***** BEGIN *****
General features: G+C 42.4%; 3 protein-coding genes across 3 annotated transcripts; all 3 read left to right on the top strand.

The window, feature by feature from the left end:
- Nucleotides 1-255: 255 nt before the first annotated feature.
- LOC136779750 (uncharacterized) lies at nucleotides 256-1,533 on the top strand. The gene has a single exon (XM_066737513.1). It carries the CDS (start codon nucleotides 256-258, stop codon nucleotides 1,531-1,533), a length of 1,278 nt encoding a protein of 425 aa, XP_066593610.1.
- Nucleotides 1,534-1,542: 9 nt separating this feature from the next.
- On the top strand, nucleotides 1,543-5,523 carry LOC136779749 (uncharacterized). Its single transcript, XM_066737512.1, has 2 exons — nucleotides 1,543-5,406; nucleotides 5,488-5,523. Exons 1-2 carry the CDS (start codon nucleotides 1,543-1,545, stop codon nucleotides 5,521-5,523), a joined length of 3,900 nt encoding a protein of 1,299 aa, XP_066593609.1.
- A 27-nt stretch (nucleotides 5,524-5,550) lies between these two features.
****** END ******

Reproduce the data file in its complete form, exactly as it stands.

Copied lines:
General features: G+C 42.4%; 3 protein-coding genes across 3 annotated transcripts; all 3 read left to right on the top strand.

The window, feature by feature from the left end:
- Nucleotides 1-255: 255 nt before the first annotated feature.
- LOC136779750 (uncharacterized) lies at nucleotides 256-1,533 on the top strand. The gene has a single exon (XM_066737513.1). It carries the CDS (start codon nucleotides 256-258, stop codon nucleotides 1,531-1,533), a length of 1,278 nt encoding a protein of 425 aa, XP_066593610.1.
- Nucleotides 1,534-1,542: 9 nt separating this feature from the next.
- On the top strand, nucleotides 1,543-5,523 carry LOC136779749 (uncharacterized). Its single transcript, XM_066737512.1, has 2 exons — nucleotides 1,543-5,406; nucleotides 5,488-5,523. Exons 1-2 carry the CDS (start codon nucleotides 1,543-1,545, stop codon nucleotides 5,521-5,523), a joined length of 3,900 nt encoding a protein of 1,299 aa, XP_066593609.1.
- A 27-nt stretch (nucleotides 5,524-5,550) lies between these two features.